Human Rights and Wrongs explains the persistence of crimes against humanity since the Holocaust-including slavery, terror, and genocide. Using extended country descriptions and analyses, the book goes beyond case studies to explain such gross human rights violations in terms of an integrated theory of life integrity, giving readers vivid illustrations in addition to a theoretical framework. Distinguished author Helen Fein then asks how we can arrest human wrongs and discusses whether democracy is the answer. She shows the positive links among human rights, freedom, and development and draws out policy recommendations from her findings.
Table of Contents
Chapter 1: Distinguishing among Human Rights and Wrongs Chapter 2: Twentieth-Century Slavery within the State Chapter 3: Slavery, Trafficking, and Globalization Chapter 4: States of Terror in the Late Twentieth Century: Algeria and Argentina Chapter 5: States of Terror Turn to Genocide: Guatemala and Iraq Chapter 6: States of Genocide, Genocidal Massacres, and Ethnic Cleansing Chapter 7: No Brave New World: Democracy and Human Rights Chapter 8: Human Rights, Freedom, and Development Chapter 9: Conclusion and Implications: What Can Be Done?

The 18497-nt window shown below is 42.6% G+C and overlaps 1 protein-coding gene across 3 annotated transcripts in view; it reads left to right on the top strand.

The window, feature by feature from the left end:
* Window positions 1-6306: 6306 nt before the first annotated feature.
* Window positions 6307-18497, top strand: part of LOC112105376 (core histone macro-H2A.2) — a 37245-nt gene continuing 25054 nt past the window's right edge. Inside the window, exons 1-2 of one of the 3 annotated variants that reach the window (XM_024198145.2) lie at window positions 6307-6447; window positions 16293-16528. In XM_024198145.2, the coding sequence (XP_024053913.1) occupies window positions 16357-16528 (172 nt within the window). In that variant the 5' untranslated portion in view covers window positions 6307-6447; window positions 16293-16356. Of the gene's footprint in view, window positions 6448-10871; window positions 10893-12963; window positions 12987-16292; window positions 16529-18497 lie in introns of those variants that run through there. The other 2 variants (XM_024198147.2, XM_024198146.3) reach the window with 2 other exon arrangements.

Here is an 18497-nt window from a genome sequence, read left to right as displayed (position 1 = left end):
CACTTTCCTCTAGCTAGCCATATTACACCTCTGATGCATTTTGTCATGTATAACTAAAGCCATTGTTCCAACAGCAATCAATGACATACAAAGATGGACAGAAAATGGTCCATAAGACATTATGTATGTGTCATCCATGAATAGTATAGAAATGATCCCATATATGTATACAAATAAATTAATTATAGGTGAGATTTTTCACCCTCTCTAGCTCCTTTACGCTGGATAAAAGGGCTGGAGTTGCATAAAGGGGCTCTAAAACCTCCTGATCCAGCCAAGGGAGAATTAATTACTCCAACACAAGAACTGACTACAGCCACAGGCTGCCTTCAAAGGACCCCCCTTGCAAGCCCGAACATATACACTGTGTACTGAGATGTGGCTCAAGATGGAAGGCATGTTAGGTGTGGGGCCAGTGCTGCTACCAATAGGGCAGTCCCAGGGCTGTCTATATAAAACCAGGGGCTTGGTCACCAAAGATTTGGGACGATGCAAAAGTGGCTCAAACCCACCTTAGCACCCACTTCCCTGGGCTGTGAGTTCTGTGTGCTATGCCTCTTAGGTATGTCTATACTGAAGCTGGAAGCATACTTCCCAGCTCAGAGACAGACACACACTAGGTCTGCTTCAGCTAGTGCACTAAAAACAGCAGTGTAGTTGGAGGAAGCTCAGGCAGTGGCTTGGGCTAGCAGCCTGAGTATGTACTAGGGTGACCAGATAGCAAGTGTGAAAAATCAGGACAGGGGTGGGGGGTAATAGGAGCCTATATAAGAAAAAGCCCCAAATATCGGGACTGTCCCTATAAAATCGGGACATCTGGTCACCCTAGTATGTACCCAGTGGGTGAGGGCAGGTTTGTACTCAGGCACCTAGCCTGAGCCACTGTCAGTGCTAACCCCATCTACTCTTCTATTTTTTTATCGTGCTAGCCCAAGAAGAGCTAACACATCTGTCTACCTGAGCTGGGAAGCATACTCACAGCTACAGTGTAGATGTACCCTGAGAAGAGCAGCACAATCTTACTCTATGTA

“Human Rights and Wrongs is a magnificent book: lucid, insightful, nuanced, and encompassing. I know of no other work that deals with all of the major threats to human rights: slavery, terror, and genocide. Moreover, its discussion of the place of democracy in fostering and preserving human rights is original, chastening, yet encouraging. Fein’s book will be a classic in social science, standing in the company of Barrington Moore’s Social Origins of Dictatorship and Democracy and Robert Putnam’s Making Democracy Work.”
—Roger W. Smith, College of William and Mary, and past president, International Association of Genocide scholars.
“Helen Fein has long been one of the world’s leading experts on genocide and state-sponsored massacres. In her superb new book she returns to that subject but also delves into other atrocities—terror, torture, and slavery—that have been perpetrated by states and by non-state actors alike. The subject is unremittingly grim, but her eloquent discussion and shrewd insights help readers to understand why these appalling forms of human cruelty have occurred so frequently and why bringing an end to them has been so difficult.”
—Mark Kramer, Director of Cold War Studies, Harvard University